As I stood outside on my front porch today, a snowflake landed on my black glove. The glistening white stood in sharp contrast, so I could see every detail visible to the human eye without a microscope. Looking at it immediately reminded me of how much I loved cutting paper snowflakes in elementary school, and how, when the folds were opened, a lovely surprise revealed itself. Today's snowflake was teeny-tiny, less than a quarter of an inch in diameter, and it was absolutely perfect. Every little point and space was pristine; it was beautiful.
The plants in my yard have been winterized now that December has arrived, and the still uncut flowers are frozen in their fall colors on their branches. A few of my roses still have pale pink flowers. Meanwhile, inside my porch window, cozy in the warmth of the house, one of my jade plants has decided to bloom.
I have had this plant for a very long time, and over many years it has grown to be about two feet tall. It has never bloomed before. In fact, in all my years of plant-loving and nurturing, I have never seen a jade plant in bloom.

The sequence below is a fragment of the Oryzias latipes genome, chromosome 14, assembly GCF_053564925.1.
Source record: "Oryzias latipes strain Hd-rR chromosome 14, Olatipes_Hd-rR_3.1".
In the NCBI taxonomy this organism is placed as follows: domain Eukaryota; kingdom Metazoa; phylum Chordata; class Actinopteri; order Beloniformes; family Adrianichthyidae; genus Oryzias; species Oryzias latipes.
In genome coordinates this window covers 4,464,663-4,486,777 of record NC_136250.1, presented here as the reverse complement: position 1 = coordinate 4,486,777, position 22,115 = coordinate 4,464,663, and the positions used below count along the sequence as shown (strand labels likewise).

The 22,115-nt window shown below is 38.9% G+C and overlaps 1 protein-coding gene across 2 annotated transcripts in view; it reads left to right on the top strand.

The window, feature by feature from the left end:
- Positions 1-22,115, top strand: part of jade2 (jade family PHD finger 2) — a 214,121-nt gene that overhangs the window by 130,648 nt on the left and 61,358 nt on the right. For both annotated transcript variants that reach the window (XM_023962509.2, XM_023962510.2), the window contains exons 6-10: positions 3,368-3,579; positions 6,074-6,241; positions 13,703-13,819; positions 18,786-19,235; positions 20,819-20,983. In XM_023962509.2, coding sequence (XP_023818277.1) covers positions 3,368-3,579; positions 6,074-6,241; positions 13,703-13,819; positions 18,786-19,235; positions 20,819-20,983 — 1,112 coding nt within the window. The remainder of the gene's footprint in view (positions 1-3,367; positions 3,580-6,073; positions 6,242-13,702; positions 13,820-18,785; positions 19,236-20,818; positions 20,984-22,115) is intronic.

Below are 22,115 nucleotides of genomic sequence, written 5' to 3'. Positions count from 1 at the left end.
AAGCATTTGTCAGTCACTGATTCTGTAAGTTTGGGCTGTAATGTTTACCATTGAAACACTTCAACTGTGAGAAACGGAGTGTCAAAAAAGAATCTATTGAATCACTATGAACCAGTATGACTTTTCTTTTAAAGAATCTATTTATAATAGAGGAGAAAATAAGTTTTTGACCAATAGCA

I am in a somber mood lately. Nearly everyone I know is experiencing some sort of difficulty, some with their own health; others are worn out by juggling their lives while care-giving to family members in failing health. Almost all of the others in my circle are struggling through the economic downturn our country is mired in, and my own family unit is no exception. Times are tough out there, and people are stressed to the limit.
This is why it is so important to notice what is around is, and to search for the small pleasures of life. Artists have an advantage in seeing, because artists are hard-wired to see the world through their own peculiar lenses, finding beauty and inspiration everywhere they look. Noticing the small, quiet splendors is an especially potent way to nurture the soul. I can't think of a more healing way to spend a moment of our precious lives.
Today, a tiny snowflake and a blooming jade plant buoyed my soul. I have chosen to see them both as sign of hope. What is keeping you afloat?